As the school year kicks off, resistance against Florida’s recently introduced Black history standards continues to grow. A month after the Florida Board of Education revealed these standards, which include the assertion that enslaved individuals “developed skills which, in some instances, could be applied for their personal benefit,” activists in the state are pushing back.
Activists Stand Firm Against Florida’s Standards
Reports from AP News indicate that teachers, students, and activists recently marched to the Miami-Dade County Public Schools headquarters to protest the new curriculum on August 16th.
Chanting slogans like “What do we want? Truth. When do we want it? Now. What if we don’t get it? Shut it down!” nearly 50 protesters marched over a mile and were met by an additional group of demonstrators upon reaching the school board office.
Melvin Dunn, a Florida International University professor who organized the march, expressed strong opposition, asserting that Governor Ron DeSantis’ new state standards will not be accepted.
“These new state standards that DeSantis has come up with will not be tolerated in our schools. We will not let our children be taught that slaves benefited from their slavery. That’s a lie.”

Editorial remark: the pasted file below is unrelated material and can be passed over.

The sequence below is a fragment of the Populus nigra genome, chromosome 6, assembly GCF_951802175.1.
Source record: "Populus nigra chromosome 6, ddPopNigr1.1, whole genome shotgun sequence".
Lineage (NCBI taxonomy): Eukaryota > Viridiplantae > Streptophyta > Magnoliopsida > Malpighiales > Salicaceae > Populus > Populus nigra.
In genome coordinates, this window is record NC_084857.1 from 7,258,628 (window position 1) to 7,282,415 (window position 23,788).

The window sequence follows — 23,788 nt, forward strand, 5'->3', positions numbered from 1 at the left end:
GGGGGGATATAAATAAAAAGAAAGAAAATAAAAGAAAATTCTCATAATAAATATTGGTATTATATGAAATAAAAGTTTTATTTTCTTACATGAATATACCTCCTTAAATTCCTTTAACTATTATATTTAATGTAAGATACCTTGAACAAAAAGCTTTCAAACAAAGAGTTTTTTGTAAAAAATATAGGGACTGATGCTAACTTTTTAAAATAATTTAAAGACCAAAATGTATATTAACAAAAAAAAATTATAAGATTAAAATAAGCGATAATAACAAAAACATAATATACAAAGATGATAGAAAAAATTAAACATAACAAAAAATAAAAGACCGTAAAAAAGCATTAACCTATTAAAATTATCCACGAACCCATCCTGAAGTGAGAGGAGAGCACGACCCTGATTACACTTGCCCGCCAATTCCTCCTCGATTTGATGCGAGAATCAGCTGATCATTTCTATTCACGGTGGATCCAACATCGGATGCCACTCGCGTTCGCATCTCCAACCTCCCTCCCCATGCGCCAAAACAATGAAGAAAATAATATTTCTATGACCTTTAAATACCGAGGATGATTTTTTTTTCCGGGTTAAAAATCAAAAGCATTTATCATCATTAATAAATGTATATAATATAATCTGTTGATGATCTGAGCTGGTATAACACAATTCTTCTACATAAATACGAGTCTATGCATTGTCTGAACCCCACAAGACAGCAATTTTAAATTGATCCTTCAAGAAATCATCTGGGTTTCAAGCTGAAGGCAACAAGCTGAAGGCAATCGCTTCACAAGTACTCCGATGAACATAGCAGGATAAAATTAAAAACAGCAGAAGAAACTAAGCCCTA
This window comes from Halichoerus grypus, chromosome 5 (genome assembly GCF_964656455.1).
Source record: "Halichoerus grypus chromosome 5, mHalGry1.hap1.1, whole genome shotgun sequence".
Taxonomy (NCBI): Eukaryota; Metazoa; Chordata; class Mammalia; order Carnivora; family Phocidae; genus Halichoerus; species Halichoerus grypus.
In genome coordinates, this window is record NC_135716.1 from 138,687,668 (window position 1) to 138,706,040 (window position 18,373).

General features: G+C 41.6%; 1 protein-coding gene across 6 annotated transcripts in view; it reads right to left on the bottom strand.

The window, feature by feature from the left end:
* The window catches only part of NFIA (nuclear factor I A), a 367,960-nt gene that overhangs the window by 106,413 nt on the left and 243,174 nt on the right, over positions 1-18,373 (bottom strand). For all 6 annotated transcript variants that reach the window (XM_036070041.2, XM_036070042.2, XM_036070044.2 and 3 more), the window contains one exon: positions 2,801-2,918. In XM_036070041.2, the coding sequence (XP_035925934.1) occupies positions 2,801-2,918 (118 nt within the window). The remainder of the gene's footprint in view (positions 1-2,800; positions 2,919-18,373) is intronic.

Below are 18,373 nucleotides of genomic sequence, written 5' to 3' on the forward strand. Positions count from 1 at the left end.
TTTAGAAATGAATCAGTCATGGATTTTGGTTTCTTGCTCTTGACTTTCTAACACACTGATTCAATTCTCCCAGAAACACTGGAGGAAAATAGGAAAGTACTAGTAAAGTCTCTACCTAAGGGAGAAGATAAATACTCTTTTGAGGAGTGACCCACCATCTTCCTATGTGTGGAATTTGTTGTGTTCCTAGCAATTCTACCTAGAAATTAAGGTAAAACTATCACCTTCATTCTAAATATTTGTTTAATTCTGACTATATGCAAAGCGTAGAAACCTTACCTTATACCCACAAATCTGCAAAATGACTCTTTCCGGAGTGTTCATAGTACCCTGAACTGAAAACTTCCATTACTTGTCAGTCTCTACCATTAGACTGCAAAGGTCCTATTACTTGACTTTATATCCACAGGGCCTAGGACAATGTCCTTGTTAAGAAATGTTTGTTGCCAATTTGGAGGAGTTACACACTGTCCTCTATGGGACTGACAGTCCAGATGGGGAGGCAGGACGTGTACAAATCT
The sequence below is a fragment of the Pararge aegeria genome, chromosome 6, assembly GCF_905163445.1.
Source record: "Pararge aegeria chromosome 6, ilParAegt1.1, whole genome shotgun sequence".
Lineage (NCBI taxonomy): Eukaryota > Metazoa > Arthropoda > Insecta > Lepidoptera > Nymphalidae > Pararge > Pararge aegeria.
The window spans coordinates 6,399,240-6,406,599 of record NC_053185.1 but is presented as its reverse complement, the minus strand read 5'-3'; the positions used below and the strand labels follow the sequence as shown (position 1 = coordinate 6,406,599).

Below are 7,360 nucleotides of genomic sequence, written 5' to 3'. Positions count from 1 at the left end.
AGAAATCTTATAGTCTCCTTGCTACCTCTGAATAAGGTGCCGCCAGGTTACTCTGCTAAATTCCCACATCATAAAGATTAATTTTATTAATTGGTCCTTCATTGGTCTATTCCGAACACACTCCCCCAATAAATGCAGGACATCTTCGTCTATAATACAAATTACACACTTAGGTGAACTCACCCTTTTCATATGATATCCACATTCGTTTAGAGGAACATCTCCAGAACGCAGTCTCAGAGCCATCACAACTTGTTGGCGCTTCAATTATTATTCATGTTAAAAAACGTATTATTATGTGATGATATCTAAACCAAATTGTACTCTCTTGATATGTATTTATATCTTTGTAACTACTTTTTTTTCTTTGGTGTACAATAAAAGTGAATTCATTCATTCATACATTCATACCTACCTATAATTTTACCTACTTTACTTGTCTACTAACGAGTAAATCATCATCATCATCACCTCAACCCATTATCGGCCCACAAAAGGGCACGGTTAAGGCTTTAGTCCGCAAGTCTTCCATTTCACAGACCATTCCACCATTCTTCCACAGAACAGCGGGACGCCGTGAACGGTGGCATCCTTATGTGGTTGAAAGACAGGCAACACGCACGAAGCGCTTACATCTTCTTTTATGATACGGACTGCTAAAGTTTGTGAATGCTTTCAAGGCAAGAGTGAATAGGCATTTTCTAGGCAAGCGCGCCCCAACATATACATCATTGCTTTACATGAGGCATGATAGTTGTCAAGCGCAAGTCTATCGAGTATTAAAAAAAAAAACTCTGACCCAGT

Tennessee Representative Justin Pearson (D), known for his prior expulsion from the state’s House of Representatives before being reinstated, also addressed the Miami gathering.
“The true history is that Black people have always fought to make America what it ought to be, and it has always resisted what it could be. We’ve always fought for the America that we know is possible. That is not here yet.”
VP Kamala Harris (D) also weighed in on the matter, denouncing the effort as an attempt to “replace history with lies,” labeling it as “propaganda.”
“They dare to push propaganda to our children. This is the United States of America. We’re not supposed to do that.”
Sen. Tim Scott (R-S.C.) added his voice to the conversation, critiquing the new standards and highlighting the harsh realities of slavery. Despite pushback, Arkansas has also entered the debate, deciding not to recognize AP African American History for course credit.
However, some schools in Arkansas, like those in Little Rock, North Little Rock, and Jonesboro, are committed to continuing the course.